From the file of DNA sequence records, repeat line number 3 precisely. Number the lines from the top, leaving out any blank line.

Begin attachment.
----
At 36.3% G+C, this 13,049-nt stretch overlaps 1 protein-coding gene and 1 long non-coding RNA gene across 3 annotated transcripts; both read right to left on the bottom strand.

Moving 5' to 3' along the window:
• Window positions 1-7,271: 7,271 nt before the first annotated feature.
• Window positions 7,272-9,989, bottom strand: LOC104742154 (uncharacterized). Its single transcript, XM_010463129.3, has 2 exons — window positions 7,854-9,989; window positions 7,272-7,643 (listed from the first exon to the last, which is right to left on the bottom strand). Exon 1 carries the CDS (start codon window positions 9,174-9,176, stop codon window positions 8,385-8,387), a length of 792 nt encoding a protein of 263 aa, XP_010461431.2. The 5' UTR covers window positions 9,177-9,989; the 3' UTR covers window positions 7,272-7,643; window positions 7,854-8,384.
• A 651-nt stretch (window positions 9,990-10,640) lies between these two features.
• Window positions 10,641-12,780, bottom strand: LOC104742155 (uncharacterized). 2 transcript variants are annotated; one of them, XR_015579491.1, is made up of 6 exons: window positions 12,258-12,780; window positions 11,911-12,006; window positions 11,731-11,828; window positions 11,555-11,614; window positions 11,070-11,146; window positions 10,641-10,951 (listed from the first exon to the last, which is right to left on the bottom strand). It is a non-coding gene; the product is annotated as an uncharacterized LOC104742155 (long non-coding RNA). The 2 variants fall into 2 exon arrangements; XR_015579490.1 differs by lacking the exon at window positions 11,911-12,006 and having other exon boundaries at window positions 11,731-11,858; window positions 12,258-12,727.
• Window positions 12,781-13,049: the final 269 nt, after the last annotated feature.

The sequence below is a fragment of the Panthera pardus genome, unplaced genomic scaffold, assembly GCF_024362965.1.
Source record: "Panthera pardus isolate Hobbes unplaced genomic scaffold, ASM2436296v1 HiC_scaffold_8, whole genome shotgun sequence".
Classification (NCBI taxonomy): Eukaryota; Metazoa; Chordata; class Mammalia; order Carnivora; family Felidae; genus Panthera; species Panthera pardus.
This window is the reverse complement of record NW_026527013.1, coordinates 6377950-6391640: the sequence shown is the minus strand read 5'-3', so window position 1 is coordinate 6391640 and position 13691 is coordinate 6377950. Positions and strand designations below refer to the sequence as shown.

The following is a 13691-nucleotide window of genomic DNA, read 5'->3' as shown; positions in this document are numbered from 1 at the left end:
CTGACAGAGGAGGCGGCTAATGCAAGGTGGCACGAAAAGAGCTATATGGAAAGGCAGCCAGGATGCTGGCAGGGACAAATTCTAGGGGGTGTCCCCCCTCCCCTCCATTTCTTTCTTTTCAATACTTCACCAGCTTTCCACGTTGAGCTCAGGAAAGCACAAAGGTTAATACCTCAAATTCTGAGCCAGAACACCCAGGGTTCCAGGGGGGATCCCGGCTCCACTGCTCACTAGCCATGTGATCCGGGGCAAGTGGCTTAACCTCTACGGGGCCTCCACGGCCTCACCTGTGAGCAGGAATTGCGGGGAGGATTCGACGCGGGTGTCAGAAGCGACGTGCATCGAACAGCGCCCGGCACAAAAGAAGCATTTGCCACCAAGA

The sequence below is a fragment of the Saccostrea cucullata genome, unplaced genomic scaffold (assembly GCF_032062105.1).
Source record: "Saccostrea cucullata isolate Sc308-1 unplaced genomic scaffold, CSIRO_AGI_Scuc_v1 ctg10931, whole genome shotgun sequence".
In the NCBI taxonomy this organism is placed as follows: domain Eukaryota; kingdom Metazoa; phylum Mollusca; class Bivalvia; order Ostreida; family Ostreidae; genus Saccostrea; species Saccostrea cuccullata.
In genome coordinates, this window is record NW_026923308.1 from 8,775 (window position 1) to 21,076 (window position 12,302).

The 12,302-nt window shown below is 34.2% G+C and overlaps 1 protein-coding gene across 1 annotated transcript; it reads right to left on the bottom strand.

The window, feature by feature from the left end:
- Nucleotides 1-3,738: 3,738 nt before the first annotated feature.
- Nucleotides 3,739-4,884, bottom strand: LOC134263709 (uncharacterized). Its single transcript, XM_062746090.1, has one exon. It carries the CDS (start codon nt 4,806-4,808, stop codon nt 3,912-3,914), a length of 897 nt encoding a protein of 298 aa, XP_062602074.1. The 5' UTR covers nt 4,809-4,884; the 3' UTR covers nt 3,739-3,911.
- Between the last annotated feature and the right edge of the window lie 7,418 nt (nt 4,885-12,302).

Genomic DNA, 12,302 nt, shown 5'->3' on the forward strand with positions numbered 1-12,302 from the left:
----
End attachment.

• Window positions 1-7,271: 7,271 nt before the first annotated feature.